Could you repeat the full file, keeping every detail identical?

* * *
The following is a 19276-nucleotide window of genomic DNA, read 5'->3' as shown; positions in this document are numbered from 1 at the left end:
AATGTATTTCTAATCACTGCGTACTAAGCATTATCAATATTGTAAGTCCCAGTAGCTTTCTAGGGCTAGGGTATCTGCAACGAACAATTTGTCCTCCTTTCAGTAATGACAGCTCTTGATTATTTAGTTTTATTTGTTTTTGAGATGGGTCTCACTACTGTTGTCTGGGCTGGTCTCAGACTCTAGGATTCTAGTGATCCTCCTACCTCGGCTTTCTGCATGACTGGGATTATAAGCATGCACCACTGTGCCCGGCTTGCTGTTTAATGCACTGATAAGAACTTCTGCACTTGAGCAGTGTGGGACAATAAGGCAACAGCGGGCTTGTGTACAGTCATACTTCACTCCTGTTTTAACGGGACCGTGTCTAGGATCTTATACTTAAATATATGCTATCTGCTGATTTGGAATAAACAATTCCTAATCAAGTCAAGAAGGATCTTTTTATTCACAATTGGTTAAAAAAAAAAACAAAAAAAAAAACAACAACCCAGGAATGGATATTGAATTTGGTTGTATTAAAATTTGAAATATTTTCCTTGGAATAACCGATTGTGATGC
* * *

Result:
The following is a 19276-nucleotide window of genomic DNA, read 5'->3' as shown; positions in this document are numbered from 1 at the left end:
AATGTATTTCTAATCACTGCGTACTAAGCATTATCAATATTGTAAGTCCCAGTAGCTTTCTAGGGCTAGGGTATCTGCAACGAACAATTTGTCCTCCTTTCAGTAATGACAGCTCTTGATTATTTAGTTTTATTTGTTTTTGAGATGGGTCTCACTACTGTTGTCTGGGCTGGTCTCAGACTCTAGGATTCTAGTGATCCTCCTACCTCGGCTTTCTGCATGACTGGGATTATAAGCATGCACCACTGTGCCCGGCTTGCTGTTTAATGCACTGATAAGAACTTCTGCACTTGAGCAGTGTGGGACAATAAGGCAACAGCGGGCTTGTGTACAGTCATACTTCACTCCTGTTTTAACGGGACCGTGTCTAGGATCTTATACTTAAATATATGCTATCTGCTGATTTGGAATAAACAATTCCTAATCAAGTCAAGAAGGATCTTTTTATTCACAATTGGTTAAAAAAAAAAACAAAAAAAAAAACAACAACCCAGGAATGGATATTGAATTTGGTTGTATTAAAATTTGAAATATTTTCCTTGGAATAACCGATTGTGATGC